But before we reach the political portion of our post, here is a little something for those readers not so interested in my political views. Books, books, and more books! The Cybils nominations have run wild, and now I and my fellow nominating panel members have our work cut out for us. This wee stack is just a first bite out of a list of over 130 eligible titles in the Fantasy & Science Fiction category, so far (nominations open until the 15th). Eek! You know what would be great? A cabiny getaway somewhere either snowy or beachy, for the sole purpose of reading through this list. Yum.
Okay, now to the agreeing to disagree topic. Thanks for all the supportive comments. And thanks too to the Republicans who voiced their opinions. I know it's not an easy thing to do in a forum where you feel like you're in the minority. However, I'm turning off comments to this post, and here's why: if I don't, I'll be checking for comments all day, wondering what people will say. I posted this briefly last night, then after about an hour decided to take it down until I had reread and considered it some more. This morning I wasn't sure if I would post it. But here's why I am: because in that hour or so that it was up, a blogger read it and emailed me this morning, and I didn't even read her email yet, because seeing it filled me with dread. Not because it will be uncivil; it won't. She and I maintain a civil discourse across a great divide, and I respect her for that. But I got that feeling of dread (really, I felt it physically, in my stomach) because I was afraid of finding the judgemental religious attitude that I, as a non-religious person, see as un-Christian. The inhumanity, the "let-them-eat-cake" attitude toward the poor. And, I'm guessing, the punitive attitude toward women and girls who find themselves pregnant.
When I was a teenager, I had very little empathy. I had been lucky my whole life -- not wealthy but comfortable. No one in my family had been sick or injured. We had enough to eat, new clothes when we needed them. I had two loving parents, my own bedroom, and we even got to travel. I read Ayn Rand in high school and thought, "Yeah, some people are just worth more than other people." I, of course, was one of the "some." And in that time, I thought women should be responsible for the choice they make to be sexually active and have to live with the consequences. And because I have grown, I can now look back and admit that I thought it with an air of moral superiority. It was never a religious matter for me. I just wanted everyone to be strong and responsible. I still think that would be nice. But what if being strong and responsible was, for me, a matter of luck, of being born into a loving, supportive family, and having access to education? Having been lucky, I can only take partial credit for who I am as a person. Someone who is unlucky and rises above circumstances, they can take full credit for themselves. I have a more nuanced world view now than the Ayn Rand-influenced elitism of my youth, and I can see that there are people who are neither lucky nor strong enough to rise above overwhelming circumstances. And there are people who are strong and responsible who still make mistakes, or don't make any mistake and yet find themselves in a tough situation. Can we strive to see the complexity of the human experience and try to help people rather than punish them?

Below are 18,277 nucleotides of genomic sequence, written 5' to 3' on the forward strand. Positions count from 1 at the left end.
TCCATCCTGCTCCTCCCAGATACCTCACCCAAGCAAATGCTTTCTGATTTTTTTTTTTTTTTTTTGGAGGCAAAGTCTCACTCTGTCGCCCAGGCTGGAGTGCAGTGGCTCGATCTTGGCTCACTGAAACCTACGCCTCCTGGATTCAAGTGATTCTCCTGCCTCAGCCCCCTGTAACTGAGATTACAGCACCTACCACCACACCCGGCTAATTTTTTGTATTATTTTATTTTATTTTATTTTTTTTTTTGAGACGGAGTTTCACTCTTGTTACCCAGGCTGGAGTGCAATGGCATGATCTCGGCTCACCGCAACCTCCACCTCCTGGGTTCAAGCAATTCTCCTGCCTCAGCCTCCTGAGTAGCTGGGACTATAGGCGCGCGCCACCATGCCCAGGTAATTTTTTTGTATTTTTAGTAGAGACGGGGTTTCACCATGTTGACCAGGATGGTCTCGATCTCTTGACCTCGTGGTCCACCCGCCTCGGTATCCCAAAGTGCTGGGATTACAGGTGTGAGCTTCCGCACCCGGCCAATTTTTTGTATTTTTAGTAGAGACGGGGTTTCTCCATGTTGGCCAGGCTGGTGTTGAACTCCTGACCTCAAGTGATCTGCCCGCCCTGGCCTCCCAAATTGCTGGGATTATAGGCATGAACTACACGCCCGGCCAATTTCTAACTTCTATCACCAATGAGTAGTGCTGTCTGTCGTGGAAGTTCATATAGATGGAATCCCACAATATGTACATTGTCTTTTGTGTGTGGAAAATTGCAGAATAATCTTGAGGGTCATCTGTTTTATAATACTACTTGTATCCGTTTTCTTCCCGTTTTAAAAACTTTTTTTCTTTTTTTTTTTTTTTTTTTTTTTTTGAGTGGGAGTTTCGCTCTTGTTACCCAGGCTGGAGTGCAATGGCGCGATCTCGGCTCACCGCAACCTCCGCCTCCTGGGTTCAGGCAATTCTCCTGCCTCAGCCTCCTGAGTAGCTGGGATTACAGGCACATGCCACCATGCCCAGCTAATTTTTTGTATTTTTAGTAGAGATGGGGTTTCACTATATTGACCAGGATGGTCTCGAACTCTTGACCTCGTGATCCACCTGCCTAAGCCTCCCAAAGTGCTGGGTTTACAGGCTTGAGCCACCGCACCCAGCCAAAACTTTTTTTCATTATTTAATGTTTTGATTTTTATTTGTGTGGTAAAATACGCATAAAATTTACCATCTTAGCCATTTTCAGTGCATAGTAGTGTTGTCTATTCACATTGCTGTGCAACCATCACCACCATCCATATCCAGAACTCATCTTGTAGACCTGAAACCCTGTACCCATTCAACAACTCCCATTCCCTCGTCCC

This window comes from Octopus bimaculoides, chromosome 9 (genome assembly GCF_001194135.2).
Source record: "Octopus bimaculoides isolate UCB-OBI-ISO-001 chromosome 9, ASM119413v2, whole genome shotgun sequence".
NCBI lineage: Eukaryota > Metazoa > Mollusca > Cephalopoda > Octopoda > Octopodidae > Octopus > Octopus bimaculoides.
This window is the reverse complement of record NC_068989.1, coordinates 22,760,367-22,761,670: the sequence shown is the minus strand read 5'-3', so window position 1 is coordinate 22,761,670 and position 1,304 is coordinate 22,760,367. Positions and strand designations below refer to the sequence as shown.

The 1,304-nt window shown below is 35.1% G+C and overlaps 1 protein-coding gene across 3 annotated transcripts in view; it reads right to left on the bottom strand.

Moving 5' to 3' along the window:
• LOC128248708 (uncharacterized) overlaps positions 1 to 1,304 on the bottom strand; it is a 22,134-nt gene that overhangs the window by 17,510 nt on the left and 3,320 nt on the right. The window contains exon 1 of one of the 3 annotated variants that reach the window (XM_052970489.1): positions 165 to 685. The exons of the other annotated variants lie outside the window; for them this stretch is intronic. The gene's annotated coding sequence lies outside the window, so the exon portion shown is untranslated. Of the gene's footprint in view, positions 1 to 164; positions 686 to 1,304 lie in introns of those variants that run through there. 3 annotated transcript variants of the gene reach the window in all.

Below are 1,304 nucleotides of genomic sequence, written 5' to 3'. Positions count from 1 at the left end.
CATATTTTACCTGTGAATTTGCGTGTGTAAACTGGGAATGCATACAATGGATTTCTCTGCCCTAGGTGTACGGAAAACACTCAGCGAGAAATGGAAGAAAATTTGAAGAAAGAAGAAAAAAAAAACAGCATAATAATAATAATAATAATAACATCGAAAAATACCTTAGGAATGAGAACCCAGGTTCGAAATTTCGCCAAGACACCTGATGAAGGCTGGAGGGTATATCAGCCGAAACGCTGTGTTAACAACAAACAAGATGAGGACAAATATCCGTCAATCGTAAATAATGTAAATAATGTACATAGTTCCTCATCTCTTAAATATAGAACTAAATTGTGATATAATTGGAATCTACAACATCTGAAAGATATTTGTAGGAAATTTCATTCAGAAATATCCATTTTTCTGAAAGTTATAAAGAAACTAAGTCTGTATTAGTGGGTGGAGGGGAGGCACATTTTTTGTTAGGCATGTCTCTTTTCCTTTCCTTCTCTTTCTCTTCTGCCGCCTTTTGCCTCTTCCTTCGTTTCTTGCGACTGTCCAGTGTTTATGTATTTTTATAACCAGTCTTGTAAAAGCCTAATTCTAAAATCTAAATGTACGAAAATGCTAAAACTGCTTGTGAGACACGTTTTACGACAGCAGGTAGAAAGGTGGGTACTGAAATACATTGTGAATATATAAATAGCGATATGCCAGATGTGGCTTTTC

So I write about this topic from the place of someone who has been in those judgmental shoes and know how it feels to stand there. And I know that it is possible for people to grow empathy, because I did. My world view now is not at all what it was when I was 18. And I want to post this because it's about a mind being changed where one wouldn't expect it: out of the evangelical church. I think it's important. It pains me a little to turn off comments, because like all bloggers, I crave me some comments, but I just think it's best for today if I'm going to get any work done. And, selfishly, I don't want to feel any more of that dread I felt when seeing I'd gotten an email response to the topic.
This, I concede, is a true "agree to disagree" issue, the wedgiest of all wedge issues: choice. Though I support choice, I would never try to convince someone who is anti-choice to change their mind. I honestly see where they are coming from, believing in protecting the sanctity of life as they see it. I get it. I don't disagree that abortion is ugly and that we should be working as a society to make it as rare as possible. Where pro-choice people disagree with the anti-choice movement is that we want to work toward making abortion rare by providing education, birth control, and reproductive rights and services to all men and women. We want to clear the miasma of shame away from sex, and allow girls and women to make sexual choices (for and against) from a position of power, self-respect, and information. And when mistakes are made and accidents and crimes occur, we want girls and women to be able to choose how to deal with those mistakes and accidents and crimes in the way that they deem best for themselves. We think people should have sovereignty over their own bodies, not be held hostage to another person's ideology.